Freight in the City Regions: A Sustainable Vision for 2030

In this special guest post, Chris Rowland, Director at MDS Transmodal (MDST), outlines some of the key findings of MDST’s recent report for pteg, ‘Freight in the City Regions’. You can read the report, and find out more about freight in the city regions on our Freight Hub.

Freight containers being lifted

‘Sustainable distribution’ seeks a balance between economic efficiency and environmental sustainability. Picture: iStock Photo

The need for “sustainable distribution” in the City Regions

The freight and logistics industry is an essential feature of any economy as it allows manufacturers to receive their raw materials and components and to distribute their products to customers, while it also ensures that a wide range of goods are available in the shops. The industry is also a major employer, accounting for 9% of the country’s GDP and 7% of its total employment. At the same time, however, freight transport movements are a source of greenhouse gas emissions, contribute to congestion and generate noise; at a local level the diesel engines that power most road freight vehicles emit particulates that are damaging to human health.

For these reasons, local authorities and PTEs in the English City Regions have a growing interest in freight and are generally focusing on the policy objective of “sustainable distribution”, where a balance is found between economic efficiency and environmental sustainability. The needs and expectations of the freight industry and its customers (which are mainly commercial and economic) have to be balanced with those of City Regions’ residents and visitors through public sector intervention in the market. In economic terms, where the costs of private activities are not fully reflected in the user costs of the freight industry and their customers, there is market failure; the public sector therefore has a role in seeking to balance the needs of the private operators with the wider needs of society.

Through work it carried out for pteg in 2012-13, MDS Transmodal has produced a policy vision for freight and logistics in the English City Regions, along with a “policy toolkit” of practical measures that could be adopted by individual City Regions to move towards achieving this vision. Any initiatives by the City Regions would be addressing a relatively blank canvas. Central Government has made few positive initiatives in the freight sector, having generally been encouraged by the freight industry to leave matters to the market.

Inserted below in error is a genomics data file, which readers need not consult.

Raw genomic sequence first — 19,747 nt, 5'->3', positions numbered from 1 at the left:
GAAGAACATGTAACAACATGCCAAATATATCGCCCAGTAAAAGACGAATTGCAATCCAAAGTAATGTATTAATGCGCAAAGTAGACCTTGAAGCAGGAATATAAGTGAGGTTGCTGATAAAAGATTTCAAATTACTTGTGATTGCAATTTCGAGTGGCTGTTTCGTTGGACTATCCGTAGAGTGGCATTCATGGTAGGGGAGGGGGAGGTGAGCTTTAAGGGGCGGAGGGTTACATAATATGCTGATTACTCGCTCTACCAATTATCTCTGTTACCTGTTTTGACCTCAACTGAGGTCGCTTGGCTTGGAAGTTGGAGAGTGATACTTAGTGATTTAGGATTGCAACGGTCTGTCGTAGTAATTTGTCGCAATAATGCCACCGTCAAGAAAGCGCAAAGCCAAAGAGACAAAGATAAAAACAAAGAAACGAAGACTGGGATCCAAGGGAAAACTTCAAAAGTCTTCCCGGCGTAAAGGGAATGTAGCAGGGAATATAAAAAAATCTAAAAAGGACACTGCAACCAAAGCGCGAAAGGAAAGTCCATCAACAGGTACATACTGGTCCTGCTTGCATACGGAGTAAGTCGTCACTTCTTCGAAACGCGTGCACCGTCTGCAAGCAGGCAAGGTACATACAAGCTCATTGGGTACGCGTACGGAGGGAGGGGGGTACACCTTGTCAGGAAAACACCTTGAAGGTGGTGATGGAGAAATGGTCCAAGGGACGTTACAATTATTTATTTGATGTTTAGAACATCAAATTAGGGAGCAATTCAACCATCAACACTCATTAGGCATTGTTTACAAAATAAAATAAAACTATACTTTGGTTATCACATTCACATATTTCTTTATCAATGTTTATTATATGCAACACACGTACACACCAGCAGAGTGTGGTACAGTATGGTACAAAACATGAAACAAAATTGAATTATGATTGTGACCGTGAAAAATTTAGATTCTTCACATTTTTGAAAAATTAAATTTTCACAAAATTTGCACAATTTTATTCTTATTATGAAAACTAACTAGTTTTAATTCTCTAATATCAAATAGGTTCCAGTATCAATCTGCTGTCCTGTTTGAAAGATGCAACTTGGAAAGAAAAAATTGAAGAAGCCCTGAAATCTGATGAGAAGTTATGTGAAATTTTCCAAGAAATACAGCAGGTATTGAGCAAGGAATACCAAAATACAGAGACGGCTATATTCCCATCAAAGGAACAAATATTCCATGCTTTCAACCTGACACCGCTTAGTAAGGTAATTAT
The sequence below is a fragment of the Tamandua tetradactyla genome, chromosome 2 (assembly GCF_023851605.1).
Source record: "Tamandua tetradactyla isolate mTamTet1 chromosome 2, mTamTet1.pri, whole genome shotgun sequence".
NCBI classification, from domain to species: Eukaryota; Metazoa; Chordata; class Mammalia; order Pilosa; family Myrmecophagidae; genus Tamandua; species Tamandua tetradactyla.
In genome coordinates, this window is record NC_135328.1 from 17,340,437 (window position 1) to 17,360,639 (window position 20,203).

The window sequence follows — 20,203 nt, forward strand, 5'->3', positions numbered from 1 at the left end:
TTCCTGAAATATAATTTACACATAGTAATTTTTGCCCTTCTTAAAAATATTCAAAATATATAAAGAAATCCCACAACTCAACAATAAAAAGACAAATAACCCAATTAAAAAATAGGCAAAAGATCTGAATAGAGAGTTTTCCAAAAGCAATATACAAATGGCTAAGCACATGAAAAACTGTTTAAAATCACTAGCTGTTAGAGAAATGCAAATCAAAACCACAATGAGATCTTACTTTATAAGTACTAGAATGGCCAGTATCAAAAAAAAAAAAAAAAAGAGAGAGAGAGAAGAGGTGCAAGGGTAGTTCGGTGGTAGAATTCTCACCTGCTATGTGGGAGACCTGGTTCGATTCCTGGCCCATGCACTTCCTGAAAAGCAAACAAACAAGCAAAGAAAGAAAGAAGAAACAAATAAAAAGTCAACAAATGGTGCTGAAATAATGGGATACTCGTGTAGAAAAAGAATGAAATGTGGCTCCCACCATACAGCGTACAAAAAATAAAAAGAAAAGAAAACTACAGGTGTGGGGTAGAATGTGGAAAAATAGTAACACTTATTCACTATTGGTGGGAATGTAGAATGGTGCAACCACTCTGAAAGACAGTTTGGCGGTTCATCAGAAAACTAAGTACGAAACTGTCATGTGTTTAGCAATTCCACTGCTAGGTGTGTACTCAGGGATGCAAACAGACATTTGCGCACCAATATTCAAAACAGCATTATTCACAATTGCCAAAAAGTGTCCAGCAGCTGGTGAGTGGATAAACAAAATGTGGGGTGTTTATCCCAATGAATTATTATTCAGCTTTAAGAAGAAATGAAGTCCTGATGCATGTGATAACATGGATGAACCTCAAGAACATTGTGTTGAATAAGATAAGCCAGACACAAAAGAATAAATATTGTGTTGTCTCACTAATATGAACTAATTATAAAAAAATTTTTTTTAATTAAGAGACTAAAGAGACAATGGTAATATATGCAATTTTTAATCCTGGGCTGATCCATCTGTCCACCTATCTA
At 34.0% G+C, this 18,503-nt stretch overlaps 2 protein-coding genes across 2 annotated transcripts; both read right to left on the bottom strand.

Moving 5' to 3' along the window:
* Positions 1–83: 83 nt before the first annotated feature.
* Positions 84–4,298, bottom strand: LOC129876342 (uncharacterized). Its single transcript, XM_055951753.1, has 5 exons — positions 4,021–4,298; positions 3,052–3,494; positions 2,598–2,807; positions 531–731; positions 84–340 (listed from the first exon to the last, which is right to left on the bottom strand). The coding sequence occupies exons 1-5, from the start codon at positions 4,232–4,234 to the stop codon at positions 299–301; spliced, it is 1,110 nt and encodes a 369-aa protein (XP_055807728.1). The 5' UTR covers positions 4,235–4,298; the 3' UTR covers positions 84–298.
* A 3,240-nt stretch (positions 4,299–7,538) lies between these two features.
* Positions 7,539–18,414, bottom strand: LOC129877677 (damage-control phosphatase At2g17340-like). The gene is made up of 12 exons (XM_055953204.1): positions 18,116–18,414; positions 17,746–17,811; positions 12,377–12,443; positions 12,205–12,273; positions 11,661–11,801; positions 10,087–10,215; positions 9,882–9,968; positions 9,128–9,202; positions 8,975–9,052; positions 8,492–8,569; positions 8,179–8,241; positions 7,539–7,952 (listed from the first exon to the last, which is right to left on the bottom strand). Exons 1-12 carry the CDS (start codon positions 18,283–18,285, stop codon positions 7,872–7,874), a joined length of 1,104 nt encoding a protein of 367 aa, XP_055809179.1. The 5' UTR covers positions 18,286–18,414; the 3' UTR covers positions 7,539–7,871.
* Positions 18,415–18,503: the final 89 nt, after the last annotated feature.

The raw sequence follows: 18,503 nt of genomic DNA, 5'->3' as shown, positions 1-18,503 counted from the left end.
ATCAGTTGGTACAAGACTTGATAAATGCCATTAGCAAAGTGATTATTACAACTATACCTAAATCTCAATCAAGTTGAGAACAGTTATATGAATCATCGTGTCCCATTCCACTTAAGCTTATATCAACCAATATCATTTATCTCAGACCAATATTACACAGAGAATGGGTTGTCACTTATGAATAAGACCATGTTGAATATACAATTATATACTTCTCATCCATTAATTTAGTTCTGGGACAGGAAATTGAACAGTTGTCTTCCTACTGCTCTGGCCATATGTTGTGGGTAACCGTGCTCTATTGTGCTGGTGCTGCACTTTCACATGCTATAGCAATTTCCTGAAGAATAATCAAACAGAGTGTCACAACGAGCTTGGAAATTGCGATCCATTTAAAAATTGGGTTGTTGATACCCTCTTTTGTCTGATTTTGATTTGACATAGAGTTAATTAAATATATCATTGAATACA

Policy vision for freight in the City Regions: the “last mile”

Person loading a box onto a lorry

Consolidation of orders could help reduce the need for freight movements. Picture: iStock Photo

So what, realistically, should the City Regions be seeking to achieve by (say) 2030?

In the context of freight transport and its environmental impacts, the European Environment Agency talks about the need to “shift”, “avoid” and “improve” freight transport and this can be applied to urban freight transport and logistics.

For economic and very practical operational reasons it is difficult for “last mile” deliveries between Regional Distribution Centres (RDCs) and city centre retail outlets to shift from road to non-road modes of transport, so the emphasis is likely to be on “avoiding” and “improving” freight transport in urban areas. The vision for “last mile” deliveries in the City Regions that we have proposed in a report for pteg focused on:

  • Consolidation of orders by receivers of goods and consolidation of road deliveries by freight transport operators, thereby reducing the number of freight movements required (“avoiding” freight transport);
  • Use of low emission vehicles for last mile deliveries and collections in urban areas (“improving”);
  • E-commerce deliveries to local collection and drop-off points (“improving” and “avoiding”);
  • Quiet night-time deliveries (“improving” and “avoiding”).

Policy vision for freight in the City Regions: the wider picture

However, “last mile” deliveries to city centres should also be seen as part of longer distance distribution chains that link goods passing through RDCs with National Distribution Centres and ports and our vision therefore includes the development of a network of “Urban Distribution Centres” (UDCs) in the City Regions that provide the opportunity to transfer medium- to long-distance flows transported by rail and waterborne transport to low emission vehicles for the “last mile” deliveries into city centres.

To secure the maximum potential for the use of sustainable distribution services over medium to long distances, these UDCs need to co-locate intermodal terminals with RDCs (i.e. warehouses) and they need to be located within the range of low emission vehicles for city centre deliveries. These UDCs would be similar to Strategic Rail Freight Interchanges, but would often need to be closer to major urban areas, could also be located on major freight waterways (such as the Thames and the Manchester Ship Canal) and would need to have facilities specifically for low emission vehicles and to facilitate the consolidation of loads.

City Region “freight policy toolkit”